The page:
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STAR student chosen
Teacher picked for second year
2 STAR pic
Dawson County High School STAR student Spencer Roper, left, selected Michael Williams as his STAR Teacher. - photo by David Renner Dawson Community News

Spencer Roper got a pleasant surprise last week when he was announced as Dawson County High School's STAR student for 2012.

"I wanted to get past 2,000 [points on the SAT], that was a goal, but the STAR recognition just sort of happened," Roper said. "It's awesome that I was able to beat out that many people.

"I knew there were others that definitely had scored just as high as me or higher."

According to the Professional Association of Georgia Educators Foundation, for the Student Teacher Achievement Recognition program, or STAR, high school students must have the highest score on a single test date for the three-part SAT taken through November of their senior year. In addition, they must be in the top 10 percent or top 10 students of their class based on grade-point average.

Nominees' SAT scores must be equal to or higher than the latest available national average on the math, critical reading and writing sections.

Roper, who scored 2,000 out of a possible 2,400 on the SAT, said the key to his success on the test was "nothing special."

"Going to class and paying attention, you'll get all the stuff on the SAT," he said. "I got some practice test books and did a few practice tests to prepare, but that's about it."

The STAR recipient gets to choose an instructor for the STAR Teacher award. Roper picked English teacher Michael Williams, who has taught at the high school for nine years.

"Mr. Williams is definitely the best teacher this school has to offer," Roper said. "I would recommend him to any student that comes to this school."

For Williams, it was the second year in a row he has been named STAR teacher.

"[The announcement] happened in the auditorium in front of all my peers and colleagues - who are all outstanding teachers, and all of whom deserve the award equally - so I was very honored and humbled at the same time, especially coming from a young man like Spencer," Williams said.

"He's an outstanding scholar who is at the top of his game academically. It was quite an honor. I did not expect it."

Last year, Williams was named STAR teacher by then-senior Grant Shope.

"When I won last year, it was very exciting to earn an award because as everyone knows in teaching it's usually a thankless profession, so to have someone come forward and select you as a STAR teacher, that's quite an honor," said Williams. "This year, I just did not expect it again."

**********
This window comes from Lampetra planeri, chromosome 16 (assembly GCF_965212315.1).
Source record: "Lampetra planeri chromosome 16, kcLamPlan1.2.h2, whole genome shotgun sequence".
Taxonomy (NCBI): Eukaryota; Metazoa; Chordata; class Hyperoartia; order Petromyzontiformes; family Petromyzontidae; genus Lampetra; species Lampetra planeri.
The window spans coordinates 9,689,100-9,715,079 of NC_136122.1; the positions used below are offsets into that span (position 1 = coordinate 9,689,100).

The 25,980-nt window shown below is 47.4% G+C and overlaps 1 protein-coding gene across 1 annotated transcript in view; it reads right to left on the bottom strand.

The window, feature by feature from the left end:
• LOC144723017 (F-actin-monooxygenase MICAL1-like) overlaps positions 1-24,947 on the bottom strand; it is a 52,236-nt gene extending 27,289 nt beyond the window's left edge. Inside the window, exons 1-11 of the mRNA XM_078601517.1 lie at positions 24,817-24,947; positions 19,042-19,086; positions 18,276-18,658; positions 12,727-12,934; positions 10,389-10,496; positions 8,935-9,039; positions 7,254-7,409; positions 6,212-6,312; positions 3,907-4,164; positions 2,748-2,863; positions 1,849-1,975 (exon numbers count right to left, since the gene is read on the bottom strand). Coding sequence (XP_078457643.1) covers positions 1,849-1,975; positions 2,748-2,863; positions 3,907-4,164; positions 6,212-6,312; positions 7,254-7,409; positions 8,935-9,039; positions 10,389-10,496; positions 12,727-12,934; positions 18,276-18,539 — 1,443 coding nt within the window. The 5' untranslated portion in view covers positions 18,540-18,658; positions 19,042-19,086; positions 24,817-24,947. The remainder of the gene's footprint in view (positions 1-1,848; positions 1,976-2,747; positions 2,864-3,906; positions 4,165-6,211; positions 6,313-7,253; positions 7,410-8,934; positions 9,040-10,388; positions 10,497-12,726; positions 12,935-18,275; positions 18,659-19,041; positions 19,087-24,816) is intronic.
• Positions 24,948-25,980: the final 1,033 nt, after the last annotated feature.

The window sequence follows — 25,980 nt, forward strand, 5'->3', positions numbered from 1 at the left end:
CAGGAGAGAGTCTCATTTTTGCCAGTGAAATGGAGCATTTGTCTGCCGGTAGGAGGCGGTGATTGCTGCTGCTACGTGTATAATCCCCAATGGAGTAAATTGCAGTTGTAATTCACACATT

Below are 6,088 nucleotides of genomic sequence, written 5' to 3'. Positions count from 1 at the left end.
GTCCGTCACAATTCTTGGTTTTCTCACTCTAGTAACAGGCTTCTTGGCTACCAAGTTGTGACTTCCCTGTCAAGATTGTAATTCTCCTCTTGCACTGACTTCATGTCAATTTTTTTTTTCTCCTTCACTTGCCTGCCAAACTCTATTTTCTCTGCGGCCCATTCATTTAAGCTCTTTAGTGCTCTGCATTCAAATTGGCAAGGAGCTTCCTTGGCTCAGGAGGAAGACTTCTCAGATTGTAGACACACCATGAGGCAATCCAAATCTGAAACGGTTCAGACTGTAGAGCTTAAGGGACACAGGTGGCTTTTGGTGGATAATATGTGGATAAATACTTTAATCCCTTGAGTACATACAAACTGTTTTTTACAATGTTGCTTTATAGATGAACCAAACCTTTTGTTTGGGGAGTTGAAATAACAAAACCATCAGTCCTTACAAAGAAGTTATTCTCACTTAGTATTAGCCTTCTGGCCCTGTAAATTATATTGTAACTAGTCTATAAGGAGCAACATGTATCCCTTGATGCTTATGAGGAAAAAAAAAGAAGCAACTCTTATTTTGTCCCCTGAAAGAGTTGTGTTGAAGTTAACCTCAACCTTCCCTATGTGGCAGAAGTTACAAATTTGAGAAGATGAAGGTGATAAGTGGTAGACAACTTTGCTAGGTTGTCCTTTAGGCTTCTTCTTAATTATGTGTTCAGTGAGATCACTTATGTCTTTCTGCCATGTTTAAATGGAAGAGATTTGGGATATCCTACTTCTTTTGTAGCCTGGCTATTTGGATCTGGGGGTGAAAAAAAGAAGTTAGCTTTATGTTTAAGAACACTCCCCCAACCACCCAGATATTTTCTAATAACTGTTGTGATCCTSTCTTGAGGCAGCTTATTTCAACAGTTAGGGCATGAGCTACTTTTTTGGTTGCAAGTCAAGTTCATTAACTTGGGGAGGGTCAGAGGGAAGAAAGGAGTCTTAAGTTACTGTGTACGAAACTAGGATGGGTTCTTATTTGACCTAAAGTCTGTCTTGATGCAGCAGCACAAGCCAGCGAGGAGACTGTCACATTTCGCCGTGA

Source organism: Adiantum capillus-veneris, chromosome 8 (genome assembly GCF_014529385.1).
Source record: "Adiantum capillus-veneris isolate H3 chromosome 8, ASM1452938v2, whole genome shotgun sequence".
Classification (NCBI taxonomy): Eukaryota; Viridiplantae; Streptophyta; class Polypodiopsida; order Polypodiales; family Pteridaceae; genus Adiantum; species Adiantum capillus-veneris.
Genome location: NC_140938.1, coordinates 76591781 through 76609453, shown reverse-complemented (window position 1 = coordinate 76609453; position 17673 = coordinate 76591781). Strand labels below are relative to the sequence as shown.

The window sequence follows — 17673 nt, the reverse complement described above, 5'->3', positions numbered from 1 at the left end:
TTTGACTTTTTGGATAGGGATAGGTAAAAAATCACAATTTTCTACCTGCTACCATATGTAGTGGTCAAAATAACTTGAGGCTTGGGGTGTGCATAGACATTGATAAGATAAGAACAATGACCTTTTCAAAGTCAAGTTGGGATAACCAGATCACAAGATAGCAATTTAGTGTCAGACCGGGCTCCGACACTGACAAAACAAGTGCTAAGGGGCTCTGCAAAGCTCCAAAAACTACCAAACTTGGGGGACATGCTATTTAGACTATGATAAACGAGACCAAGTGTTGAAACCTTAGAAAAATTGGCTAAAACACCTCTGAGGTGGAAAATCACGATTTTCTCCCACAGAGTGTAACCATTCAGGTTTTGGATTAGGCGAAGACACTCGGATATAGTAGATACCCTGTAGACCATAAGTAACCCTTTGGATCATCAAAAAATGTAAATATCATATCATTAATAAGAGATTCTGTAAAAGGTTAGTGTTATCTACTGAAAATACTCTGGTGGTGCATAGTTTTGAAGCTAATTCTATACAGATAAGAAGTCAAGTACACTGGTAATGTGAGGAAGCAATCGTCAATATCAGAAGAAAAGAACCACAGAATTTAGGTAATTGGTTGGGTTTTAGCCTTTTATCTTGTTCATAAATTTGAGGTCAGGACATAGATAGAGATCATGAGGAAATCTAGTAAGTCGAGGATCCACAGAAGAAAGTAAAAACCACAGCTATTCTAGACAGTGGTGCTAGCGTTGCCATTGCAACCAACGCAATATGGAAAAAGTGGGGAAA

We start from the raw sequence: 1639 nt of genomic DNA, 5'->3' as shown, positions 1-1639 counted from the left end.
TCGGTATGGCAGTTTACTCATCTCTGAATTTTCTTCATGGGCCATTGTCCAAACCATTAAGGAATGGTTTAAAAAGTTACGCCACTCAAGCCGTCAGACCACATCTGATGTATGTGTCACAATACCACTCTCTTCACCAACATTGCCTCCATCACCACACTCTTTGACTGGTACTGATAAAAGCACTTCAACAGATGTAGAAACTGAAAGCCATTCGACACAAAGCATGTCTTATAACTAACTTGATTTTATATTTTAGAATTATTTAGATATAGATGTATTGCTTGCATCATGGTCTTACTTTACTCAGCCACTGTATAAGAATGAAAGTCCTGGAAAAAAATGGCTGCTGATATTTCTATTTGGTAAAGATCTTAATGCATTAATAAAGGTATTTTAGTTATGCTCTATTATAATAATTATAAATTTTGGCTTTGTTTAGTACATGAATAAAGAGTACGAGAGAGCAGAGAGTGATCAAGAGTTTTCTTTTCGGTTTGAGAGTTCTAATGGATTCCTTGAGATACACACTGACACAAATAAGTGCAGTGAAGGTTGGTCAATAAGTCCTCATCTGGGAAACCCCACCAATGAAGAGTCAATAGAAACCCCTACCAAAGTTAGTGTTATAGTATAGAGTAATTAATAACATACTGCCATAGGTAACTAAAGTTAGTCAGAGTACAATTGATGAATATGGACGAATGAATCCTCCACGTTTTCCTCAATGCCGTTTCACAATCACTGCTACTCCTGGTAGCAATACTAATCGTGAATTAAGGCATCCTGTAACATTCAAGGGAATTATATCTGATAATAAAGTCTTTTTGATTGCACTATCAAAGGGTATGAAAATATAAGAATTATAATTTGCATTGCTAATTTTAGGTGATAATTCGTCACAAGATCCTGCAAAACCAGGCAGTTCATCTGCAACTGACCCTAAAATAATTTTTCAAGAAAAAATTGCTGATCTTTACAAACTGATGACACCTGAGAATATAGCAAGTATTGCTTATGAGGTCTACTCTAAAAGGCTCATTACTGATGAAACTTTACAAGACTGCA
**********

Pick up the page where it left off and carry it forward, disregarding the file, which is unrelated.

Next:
Williams had an equally high appraisal of the school's STAR student.

"I had Spencer in class for two years," he said. "He was in my honors American [Literature] and then [Advanced Placement] Lit and those kids, Spencer included, posed a great challenge for me because they were all at the top of their game and very intelligent. "

Williams also said that his student was deserving of the award but that it did not go to Roper's head.

"In my mind, there's no such thing as arrogance when it comes to Spencer. One of the first things I noticed about Spencer, he is a consummate gentleman, he really is," he said. "He is one of the most humble human beings I've ever had the pleasure and the privilege and the honor to meet.

"When I look at his academic stature and when I look at who he is as a gentleman, it's just a total package - not to be too cliché."

After teaching English for 16 years, Williams said that if there was one thing he tried to teach his students above anything else, it was to stay involved in learning.

"English isn't always, in my opinion, the easiest subject to teach. At times it can be boring. At times it can be tedious," Williams said. "I try to make real-world connections and create interdisciplinary units that are appealing to the kids and try to draw in contemporary influences, be it art, science, or politics."

Roper cited that approach as a reason his teacher selection was "obvious."

"He definitely gets the most out of students of any other teacher," he said of Williams. "He always keeps you engaged in class. You're never bored. He's an awesome teacher. He definitely was a clear choice."

Williams said that, through having him in classes, he could see that Roper was "going places."

"I try to acknowledge that these kids have been raised with wonderful morals and wonderful ideals, especially in Spencer's case."

Following graduation, Roper's future plans are set. "After this, I've already been accepted into [the University of Georgia]. After I get there, I want to study pharmacy like my mom."